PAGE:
Levi says, “I remember specifically praying, and still do pray, “Lord, you know I am about to be in the room with __________. I choose to die to myself and I ask you to control me. Holy Spirit, love ___________ through me.” I was amazed and remain amazed at how God answers that prayer in my life.3
I truly think it makes a difference to pray for the people we are struggling to love. Liz Ditty, in her book, “Learning to Listen” wrote “A powerful shift happens when I pray for someone. I start to see that person in relationship to God instead of in relationship to me. Instead of seeing how he annoys me or how she makes me jealous, I see how God loves them.”4 And I’ve heard it said, that it is hard to hate a person that we bring before the throne of God. God loves that person just as He loves you. God will give you the ability to see that person in a different light and fill you will love and compassion.
I remember when I was a teen-ager working as a sales clerk at Cloth World (a store similar to Joan’s Fabrics) – I would frequently have crabby customers. There was one lady who came into the store who seemed particularly frazzled and was short and grumpy with all the employees. Everywhere just wanted to stay clear of her. I was determined to find a way to show love to her and maybe help her in some way. As I spent some time talking to her, I came to find out that her son was getting ready to have a serious surgery to remove his voice box. It was the last day she was going to hear her son’s voice. Hearing her story really had an impact on me. Instead of irritation at her, I felt compassion and I told her that I would pray for she and her son – and every so often, I still pray for them today.
As we interact with people, we need to continually be praying that the Holy Spirit will fill us with His power – and enable us to respond with love and compassion. Our prayer should be: “God give me your eyes.” Help me to see others as you see them. Help me to be quick to show love and care rather than judgment and criticism.”
Many of you will remember that great TV personality Fred Rogers – of Mr. Roger’s Neighborhood. Fred Rogers was an ordained Presbyterian minister. During his children’s television shows, he would emphasize to children that “you are special because no one in the world is exactly like you.” And that was how he looked at people. He would always try to look for the best in others.
He said that he was really influenced in his thinking by a seminary professor he had, named Dr. William Orr. Dr. Orr taught him that on one side of the spectrum stood the evil one, the accuser. Fred said, “Evil would like nothing better than to have us feel awful about who we are. And that would be back in here – in our minds, and then we’d look through those eyes at our neighbor, and see only what’s awful – in fact, we’d look for what’s awful in our neighbor.
On the other side of the accuser stood Jesus, our advocate. But Jesus would want us to feel as good as possible about God’s creation within us and in here, in our minds, we would look through those eyes and see what’s wonderful about our neighbor.”5
Which side are you listening to? Are you listening to Satan – who is tearing you down – and thus you are looking at yourself and at others negatively? Are you responding more often with judgment and criticism than you are compassion and grace?
When Jesus looked at people, He saw them for who they were – all their past histories, their present pain and the fear and worries. And He saw them for who they could become. For example, when Jesus reached out to Matthew and Zacchaeus who were tax collectors, the woman at the well with a checkered past and even a demon-possessed man bound by chains – he looked beyond what they were to what they could become after being bathed in God’s grace. Each of them were outcasts – despised and rejected. And yet Jesus reached out to them with grace and compassion. And the way He looked at them – and the way He reached out to them – made all the difference in the world. Jesus looked beyond who they were and knew that they had the potential within them to become people of great influence. His compassion for them changed them and made them into great disciples and messengers of the gospel.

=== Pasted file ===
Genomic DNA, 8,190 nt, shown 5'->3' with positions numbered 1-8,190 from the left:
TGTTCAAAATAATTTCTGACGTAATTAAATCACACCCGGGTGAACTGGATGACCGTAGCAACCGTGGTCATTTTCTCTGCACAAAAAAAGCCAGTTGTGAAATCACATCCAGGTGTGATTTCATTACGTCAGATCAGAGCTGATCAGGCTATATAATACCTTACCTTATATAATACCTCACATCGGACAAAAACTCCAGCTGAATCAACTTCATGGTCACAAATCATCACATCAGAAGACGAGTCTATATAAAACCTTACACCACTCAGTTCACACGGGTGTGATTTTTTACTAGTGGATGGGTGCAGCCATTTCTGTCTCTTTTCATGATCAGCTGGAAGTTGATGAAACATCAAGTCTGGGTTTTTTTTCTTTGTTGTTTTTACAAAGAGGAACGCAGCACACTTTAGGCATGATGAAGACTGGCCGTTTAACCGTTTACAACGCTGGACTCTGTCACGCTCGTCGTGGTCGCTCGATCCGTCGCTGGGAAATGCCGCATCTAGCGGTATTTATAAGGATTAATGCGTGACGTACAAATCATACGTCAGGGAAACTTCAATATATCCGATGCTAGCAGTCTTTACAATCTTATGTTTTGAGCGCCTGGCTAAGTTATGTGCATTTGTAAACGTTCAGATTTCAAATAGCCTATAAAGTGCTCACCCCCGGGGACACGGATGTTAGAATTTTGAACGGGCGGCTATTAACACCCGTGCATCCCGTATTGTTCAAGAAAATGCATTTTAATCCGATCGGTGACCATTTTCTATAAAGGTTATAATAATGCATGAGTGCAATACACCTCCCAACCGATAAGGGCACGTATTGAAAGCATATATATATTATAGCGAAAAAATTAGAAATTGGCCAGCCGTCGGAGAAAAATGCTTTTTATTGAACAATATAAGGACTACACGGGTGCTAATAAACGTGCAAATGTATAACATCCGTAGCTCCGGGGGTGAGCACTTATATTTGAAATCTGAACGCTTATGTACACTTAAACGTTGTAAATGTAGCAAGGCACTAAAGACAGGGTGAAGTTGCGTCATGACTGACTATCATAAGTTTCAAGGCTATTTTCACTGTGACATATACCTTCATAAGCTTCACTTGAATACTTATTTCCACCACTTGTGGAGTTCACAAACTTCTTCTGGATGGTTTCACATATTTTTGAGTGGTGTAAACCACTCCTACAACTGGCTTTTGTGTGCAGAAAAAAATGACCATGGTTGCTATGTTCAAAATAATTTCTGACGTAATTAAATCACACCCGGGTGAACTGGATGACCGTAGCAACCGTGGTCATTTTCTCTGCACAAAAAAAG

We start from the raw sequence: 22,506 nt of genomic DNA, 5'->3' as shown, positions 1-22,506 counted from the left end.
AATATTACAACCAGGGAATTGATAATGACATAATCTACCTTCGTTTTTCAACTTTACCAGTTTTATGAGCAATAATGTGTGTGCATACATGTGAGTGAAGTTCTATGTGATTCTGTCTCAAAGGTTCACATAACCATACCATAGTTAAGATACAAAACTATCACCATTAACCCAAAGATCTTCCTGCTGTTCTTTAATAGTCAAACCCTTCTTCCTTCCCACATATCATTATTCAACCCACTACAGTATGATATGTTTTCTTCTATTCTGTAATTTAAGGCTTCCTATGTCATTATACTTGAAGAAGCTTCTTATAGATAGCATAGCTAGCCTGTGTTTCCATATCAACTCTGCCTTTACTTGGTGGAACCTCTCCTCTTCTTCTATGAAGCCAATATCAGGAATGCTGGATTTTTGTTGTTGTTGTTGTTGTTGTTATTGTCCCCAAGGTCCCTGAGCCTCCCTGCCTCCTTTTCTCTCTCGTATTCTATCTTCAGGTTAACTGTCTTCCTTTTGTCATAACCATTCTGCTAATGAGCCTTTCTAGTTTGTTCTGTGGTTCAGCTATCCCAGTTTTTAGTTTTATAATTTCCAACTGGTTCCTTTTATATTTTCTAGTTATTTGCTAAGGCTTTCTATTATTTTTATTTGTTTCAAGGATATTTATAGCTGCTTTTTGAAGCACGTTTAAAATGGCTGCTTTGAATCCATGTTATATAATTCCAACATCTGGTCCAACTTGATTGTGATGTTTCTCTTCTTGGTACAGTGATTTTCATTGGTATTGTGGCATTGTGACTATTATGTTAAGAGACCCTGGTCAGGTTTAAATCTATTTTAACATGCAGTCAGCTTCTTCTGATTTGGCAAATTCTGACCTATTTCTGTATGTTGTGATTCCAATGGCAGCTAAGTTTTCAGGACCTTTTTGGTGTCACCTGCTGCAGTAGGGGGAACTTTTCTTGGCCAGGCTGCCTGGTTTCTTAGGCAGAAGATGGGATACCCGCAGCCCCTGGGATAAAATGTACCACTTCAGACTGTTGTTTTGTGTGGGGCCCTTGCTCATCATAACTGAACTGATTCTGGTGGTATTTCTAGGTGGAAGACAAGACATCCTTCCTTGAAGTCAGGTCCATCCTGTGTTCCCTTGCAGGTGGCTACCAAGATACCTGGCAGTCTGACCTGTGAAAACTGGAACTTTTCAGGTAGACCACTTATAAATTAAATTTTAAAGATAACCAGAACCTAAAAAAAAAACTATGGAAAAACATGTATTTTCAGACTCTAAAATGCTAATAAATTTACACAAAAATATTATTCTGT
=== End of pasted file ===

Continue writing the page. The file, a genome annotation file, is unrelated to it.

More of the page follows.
Just think what a difference it would be if we could see people that way – to encourage and lift them up – and help them be all they could become! O that we could have the eyes of Jesus – that would look and see with compassion that person next to us! To have our hearts broken and filled with love for those whom Christ loves. And then to actually act on that love – to be a blessing to those people we see.
In our text from Matthew, we hear that Jesus was moved with compassion when He saw the crowds. And we also hear that Jesus was moved because there aren’t enough people to reach out with compassion to these crowds. Look at Matthew 9, verse 37 & 38. It says:
“Jesus said to His disciples, ‘The harvest is great, but the workers are few.
So, pray to the Lord who is in charge of the harvest; ask Him to send more
workers into the fields.’”
Jesus saw all the people following Him and described them as a field ripe for harvest. But the harvest will never be reaped unless there are workers to reap it. As William Barclay says, “It is one of the great blazing basic truths of the Christian faith and life that Jesus Christ needs people. When He was upon this earth, His voice could reach so few. He was never outside Palestine, and there was a world which was waiting. He still wants people to hear of the good news of the gospel, but people will never hear unless other people will tell them.”6 We are to be the eyes, the hands and the feet and the mouth of Jesus. He needs workers – people who will put their love and compassion into action, reaching out to make a difference in people’s lives. He needs us to notice people with our eyes of love and to hear their cries. He needs us to open our mouth and tell the gospel story – and to use our hands and feet to give that cup of cold water in His name – to visit the sick and feed the hungry…to truly represent Him in the world.
One day, as a monk began his daily prayers, he looked out the window and saw people passing by – one who was a was crippled, another a beggar, and then a beaten man. Seeing them, the monk went deep into prayer and cried, “Great God! How is it that a loving Creator can see such suffering and yet do nothing about it?” And out of the depth of prayer, God said, “I have done something about it. I made you.”7
Friends – there is a hurting world outside! Can you see them? Can you show them the compassion of Christ? Can you be the church? What will be your answer?
1Alan Carr, “The Compassionate Christ”, ww.sermonnotebook.org/new%20testament/Matthew%209_36-38(2).htm
2David Jeremiah, Living with Confidence in a Chaotic World, p. 30.
3Levi Skipper, “Bible Study for June 4: Love Like Christ”, May 31, 2017 –
4Liz Ditty, God’s May Voices – Learning to Listen, Expectant to Hear. Quote found in the September 2018 issue of Guideposts magazine.
5Amy Hollingsworth, The Simple Faith of Mister Rogers, p. 80.
6William Barclay, Matthew, page 365.